I have one and have always been impressed with it. It provides so much RF gain that you need to off tune most signals as a type of RF gain control. The built in “noise bridge” helps exact tuning.

    Years ago I owned a Palomar Engineers LA-1 electrostaticaly shielded 5-15 Megahertz SW loop. I did not own the MW ferrite rod antenna for it. It was so “peaky” to tune I replaced the simple knob with a 4:1 vernier. I sold it at a DX meeting in Greensboro NC 30 years or so ago because gain was weak, although S/N usually improved. Clem Small reviews it several articles down here:


    I have two older Selec-A-Tennas that have held up over 40 years.

    I bought 2 Tecsun AN-100 years ago when they were $18 each. I later bought a 3rd for $5 at a yard sale.

    I think the old high quality made in USA air core variable capacitors in the Selec-A-Tennas have higher “Q” which makes them tune sharper peaks and are superior to the much cheaper made variable capacitors in the Tecsun AN-100s.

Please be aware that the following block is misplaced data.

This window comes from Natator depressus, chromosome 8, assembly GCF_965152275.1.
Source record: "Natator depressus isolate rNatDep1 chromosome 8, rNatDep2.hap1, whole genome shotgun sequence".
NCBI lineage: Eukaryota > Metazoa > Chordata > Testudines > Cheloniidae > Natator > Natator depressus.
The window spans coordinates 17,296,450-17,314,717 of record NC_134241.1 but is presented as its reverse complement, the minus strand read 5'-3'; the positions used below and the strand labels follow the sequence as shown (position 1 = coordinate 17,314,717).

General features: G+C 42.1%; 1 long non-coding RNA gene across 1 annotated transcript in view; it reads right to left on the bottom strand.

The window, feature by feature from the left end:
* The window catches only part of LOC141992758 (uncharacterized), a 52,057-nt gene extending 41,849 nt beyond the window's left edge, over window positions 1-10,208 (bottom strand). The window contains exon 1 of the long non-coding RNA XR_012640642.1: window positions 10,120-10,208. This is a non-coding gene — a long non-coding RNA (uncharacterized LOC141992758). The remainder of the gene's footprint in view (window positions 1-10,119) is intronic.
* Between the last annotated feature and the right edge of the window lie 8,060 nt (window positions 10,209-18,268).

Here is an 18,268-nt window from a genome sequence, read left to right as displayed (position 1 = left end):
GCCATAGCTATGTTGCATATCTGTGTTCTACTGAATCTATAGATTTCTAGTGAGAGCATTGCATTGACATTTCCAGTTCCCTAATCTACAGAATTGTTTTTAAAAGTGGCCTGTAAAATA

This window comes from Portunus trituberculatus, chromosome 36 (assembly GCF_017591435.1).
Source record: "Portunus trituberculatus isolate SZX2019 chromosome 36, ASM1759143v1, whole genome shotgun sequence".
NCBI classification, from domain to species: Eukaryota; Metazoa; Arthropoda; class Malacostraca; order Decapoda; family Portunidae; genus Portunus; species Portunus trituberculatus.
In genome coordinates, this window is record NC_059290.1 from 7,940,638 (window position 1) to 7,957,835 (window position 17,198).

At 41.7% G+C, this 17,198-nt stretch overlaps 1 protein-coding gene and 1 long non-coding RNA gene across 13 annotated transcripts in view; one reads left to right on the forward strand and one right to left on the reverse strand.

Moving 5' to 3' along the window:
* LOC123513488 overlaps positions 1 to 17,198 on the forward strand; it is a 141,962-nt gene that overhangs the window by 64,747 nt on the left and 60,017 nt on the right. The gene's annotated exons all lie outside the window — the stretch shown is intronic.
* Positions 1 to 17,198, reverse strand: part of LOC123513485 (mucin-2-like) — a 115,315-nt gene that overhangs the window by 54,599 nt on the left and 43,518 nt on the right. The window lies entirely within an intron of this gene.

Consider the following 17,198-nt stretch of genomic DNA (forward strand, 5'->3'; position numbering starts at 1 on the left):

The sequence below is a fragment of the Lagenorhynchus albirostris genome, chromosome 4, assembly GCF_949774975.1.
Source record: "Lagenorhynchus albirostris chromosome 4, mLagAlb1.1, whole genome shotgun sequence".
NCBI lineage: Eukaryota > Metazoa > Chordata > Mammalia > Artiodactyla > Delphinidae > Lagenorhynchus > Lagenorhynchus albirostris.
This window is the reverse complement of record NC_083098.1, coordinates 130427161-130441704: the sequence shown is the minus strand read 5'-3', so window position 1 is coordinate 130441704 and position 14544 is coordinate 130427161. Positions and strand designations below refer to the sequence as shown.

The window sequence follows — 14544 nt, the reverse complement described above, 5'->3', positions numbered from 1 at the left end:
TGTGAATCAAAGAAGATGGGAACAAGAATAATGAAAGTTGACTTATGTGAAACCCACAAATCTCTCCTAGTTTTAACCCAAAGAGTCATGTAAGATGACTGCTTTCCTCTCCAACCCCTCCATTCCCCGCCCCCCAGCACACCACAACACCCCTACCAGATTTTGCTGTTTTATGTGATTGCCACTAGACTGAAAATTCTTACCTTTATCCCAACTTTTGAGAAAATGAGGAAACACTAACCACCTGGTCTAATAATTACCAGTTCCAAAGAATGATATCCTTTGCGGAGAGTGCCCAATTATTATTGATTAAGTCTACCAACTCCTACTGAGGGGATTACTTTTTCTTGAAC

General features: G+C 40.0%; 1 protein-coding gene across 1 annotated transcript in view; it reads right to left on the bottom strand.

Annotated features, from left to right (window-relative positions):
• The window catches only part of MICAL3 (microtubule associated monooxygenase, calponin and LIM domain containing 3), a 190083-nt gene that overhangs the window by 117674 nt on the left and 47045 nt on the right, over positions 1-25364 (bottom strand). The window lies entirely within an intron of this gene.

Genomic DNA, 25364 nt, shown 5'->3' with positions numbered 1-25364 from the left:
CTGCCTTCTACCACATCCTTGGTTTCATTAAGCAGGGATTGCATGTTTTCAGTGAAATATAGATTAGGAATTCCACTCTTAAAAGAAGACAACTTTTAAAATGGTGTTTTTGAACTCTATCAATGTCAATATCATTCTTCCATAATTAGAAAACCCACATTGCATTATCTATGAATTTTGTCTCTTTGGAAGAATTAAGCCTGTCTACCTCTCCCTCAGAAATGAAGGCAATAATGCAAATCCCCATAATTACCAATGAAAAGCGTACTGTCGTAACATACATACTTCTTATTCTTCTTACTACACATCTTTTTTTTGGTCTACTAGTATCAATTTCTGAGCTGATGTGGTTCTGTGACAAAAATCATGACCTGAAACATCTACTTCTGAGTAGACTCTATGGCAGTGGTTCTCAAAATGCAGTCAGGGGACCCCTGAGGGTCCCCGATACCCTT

Here’s a web link to a guy who cut open his Selec-A-Tenna and took pictures:


  2. PJ Allen

    I love my Select-a-Tenna. It’s amazing. CCrane used to sell them. They’re no longer made, but available on ebay. My Sony AN-1 helped on SW but no help on AM/MW.
    DIY Option — Wind 22AWG around a wood dowel (1.5in diam) over 8 inches and place that in parallel with the loopstick.

  3. Mark Garton

    The am medium and long wave transmitters are being switched off so me receiver will be obsolete I used to listen to absolute on my collection of vintage radios but they switched their medium wavectrabsmitter off so I refuse to listen to absolute radio and listen to planet rock and greatest hits radio on my chinese dab radios the chine roberts radio is very good

  4. Don Hall